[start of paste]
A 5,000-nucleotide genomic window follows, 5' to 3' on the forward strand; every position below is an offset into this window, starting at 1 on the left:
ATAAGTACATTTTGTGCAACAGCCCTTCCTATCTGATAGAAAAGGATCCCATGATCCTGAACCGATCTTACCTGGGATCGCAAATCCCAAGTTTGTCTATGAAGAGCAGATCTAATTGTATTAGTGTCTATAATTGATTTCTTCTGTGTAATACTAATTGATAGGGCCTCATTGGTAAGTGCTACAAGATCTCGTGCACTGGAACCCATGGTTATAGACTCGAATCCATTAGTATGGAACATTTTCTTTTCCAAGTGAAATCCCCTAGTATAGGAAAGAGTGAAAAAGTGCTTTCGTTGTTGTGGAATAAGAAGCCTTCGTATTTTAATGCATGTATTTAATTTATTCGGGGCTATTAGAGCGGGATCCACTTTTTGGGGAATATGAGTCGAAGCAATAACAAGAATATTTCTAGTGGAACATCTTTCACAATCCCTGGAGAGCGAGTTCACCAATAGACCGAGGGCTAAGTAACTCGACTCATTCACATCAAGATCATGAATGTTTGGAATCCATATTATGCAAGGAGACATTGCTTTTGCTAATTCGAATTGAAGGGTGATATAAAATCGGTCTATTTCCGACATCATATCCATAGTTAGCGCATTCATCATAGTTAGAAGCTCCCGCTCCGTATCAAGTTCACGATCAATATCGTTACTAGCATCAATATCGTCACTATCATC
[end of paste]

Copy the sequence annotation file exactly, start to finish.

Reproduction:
A 5,000-nucleotide genomic window follows, 5' to 3' on the forward strand; every position below is an offset into this window, starting at 1 on the left:
ATAAGTACATTTTGTGCAACAGCCCTTCCTATCTGATAGAAAAGGATCCCATGATCCTGAACCGATCTTACCTGGGATCGCAAATCCCAAGTTTGTCTATGAAGAGCAGATCTAATTGTATTAGTGTCTATAATTGATTTCTTCTGTGTAATACTAATTGATAGGGCCTCATTGGTAAGTGCTACAAGATCTCGTGCACTGGAACCCATGGTTATAGACTCGAATCCATTAGTATGGAACATTTTCTTTTCCAAGTGAAATCCCCTAGTATAGGAAAGAGTGAAAAAGTGCTTTCGTTGTTGTGGAATAAGAAGCCTTCGTATTTTAATGCATGTATTTAATTTATTCGGGGCTATTAGAGCGGGATCCACTTTTTGGGGAATATGAGTCGAAGCAATAACAAGAATATTTCTAGTGGAACATCTTTCACAATCCCTGGAGAGCGAGTTCACCAATAGACCGAGGGCTAAGTAACTCGACTCATTCACATCAAGATCATGAATGTTTGGAATCCATATTATGCAAGGAGACATTGCTTTTGCTAATTCGAATTGAAGGGTGATATAAAATCGGTCTATTTCCGACATCATATCCATAGTTAGCGCATTCATCATAGTTAGAAGCTCCCGCTCCGTATCAAGTTCACGATCAATATCGTTACTAGCATCAATATCGTCACTATCATC